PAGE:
Mechanisms of ageing and senescence

Destabilization of the genome

Cellular senescence is considered to be caused by the accumulation of damaged molecules with age, by telomere shortening or oncogene activation. Within this broad field, the FLI research groups study:


  • Genome surveillance and stability
        (i) replication and cell cycle control: the role of helicases (WRN), topoisomerases and the cell cycle protein Cdc45 (Grosse, Herrlich)
        (ii) DNA damage and repair: ATM, ATR, NBS1 and PARP-1/PARG; genetic mutations predisposing for radiosensitivity in tumor patients (Greulich, Herrlich, Wang)
        (iii) chromosome segregation: the anaphase promoting complex/cyclosome (APC/C), BubR1 (Diekmann)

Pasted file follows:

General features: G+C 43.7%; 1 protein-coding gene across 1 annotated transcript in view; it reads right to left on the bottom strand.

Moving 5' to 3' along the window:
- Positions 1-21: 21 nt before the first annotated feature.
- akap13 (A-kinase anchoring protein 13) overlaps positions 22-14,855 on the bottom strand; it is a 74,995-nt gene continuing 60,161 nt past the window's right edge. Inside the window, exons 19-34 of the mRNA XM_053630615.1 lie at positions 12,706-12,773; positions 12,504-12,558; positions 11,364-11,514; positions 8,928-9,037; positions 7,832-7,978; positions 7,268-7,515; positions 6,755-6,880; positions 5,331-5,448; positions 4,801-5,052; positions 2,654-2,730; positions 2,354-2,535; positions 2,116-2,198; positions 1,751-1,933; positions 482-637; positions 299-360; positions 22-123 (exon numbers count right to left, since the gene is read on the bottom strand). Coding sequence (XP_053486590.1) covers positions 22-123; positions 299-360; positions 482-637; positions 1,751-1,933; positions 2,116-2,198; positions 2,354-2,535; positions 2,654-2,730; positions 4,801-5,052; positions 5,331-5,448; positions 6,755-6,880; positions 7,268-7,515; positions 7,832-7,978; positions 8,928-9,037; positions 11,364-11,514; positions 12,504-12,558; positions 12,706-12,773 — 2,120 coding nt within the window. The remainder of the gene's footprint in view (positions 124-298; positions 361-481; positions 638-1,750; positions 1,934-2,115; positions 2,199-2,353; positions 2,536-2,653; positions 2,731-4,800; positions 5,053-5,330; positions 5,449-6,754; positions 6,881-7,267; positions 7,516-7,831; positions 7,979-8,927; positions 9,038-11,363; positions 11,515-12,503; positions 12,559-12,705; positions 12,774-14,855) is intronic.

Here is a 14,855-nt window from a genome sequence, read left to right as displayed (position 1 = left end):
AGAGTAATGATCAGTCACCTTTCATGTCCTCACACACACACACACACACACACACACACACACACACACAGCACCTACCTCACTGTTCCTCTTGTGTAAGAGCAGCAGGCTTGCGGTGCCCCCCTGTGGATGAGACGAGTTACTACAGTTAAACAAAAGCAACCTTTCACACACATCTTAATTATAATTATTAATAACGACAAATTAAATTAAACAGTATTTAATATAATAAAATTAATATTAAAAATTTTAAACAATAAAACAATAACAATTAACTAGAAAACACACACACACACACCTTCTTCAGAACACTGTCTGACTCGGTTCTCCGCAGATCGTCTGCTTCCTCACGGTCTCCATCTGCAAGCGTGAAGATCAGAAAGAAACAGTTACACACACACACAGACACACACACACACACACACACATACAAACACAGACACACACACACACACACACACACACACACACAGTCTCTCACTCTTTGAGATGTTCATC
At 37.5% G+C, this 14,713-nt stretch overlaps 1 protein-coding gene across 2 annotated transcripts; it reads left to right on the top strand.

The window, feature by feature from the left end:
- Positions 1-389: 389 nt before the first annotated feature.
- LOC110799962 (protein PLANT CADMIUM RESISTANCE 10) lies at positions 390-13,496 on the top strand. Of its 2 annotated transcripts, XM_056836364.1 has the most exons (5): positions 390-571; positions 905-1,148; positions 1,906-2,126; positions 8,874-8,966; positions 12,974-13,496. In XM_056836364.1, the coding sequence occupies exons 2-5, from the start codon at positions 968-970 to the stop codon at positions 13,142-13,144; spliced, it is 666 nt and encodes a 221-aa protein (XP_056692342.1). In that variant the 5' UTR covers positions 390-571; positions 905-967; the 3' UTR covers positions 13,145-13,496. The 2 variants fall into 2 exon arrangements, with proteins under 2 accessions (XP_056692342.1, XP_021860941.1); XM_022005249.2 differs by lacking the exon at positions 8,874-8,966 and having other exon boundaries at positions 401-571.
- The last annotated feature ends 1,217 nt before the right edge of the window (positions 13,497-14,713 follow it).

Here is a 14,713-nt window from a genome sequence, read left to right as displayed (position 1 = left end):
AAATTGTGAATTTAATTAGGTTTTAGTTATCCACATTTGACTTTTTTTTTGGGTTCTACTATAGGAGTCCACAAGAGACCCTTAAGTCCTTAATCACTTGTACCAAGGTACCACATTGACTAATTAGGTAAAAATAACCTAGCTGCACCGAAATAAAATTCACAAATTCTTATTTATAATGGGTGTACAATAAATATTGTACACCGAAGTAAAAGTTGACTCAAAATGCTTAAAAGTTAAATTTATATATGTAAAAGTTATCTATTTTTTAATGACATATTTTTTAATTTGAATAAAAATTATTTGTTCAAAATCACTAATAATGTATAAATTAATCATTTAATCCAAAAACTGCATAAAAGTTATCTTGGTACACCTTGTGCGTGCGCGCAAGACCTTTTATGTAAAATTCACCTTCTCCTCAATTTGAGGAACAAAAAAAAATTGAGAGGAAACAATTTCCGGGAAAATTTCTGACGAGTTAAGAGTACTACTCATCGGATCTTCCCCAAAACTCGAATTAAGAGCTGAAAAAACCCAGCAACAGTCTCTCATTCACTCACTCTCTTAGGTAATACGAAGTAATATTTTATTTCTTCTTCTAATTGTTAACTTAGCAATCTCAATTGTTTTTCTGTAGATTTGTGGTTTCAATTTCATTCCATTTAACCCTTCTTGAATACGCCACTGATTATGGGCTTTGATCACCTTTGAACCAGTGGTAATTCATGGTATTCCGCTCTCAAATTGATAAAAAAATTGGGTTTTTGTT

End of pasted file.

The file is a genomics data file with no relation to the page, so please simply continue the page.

• Structure, function and biomolecular interaction of enzymes involved in the repair of oxidative damage of proteins (Görlach)
  • Translocation of chromatin proteins into PML nuclear bodies, which is one of the earliest steps in the senescence program (Diekmann)
  • Age-dependent changes of DNA methylation of the human genome (Platzer)
  • Telomere biology, using our life span model Nothobranchius furzeri as well as comparative genomics of a novel telomere maintenance system in social amoeba (Platzer)


senescence Destabilization of the genome Longevity Support Senescence Diseases


Last update: March 20, 2008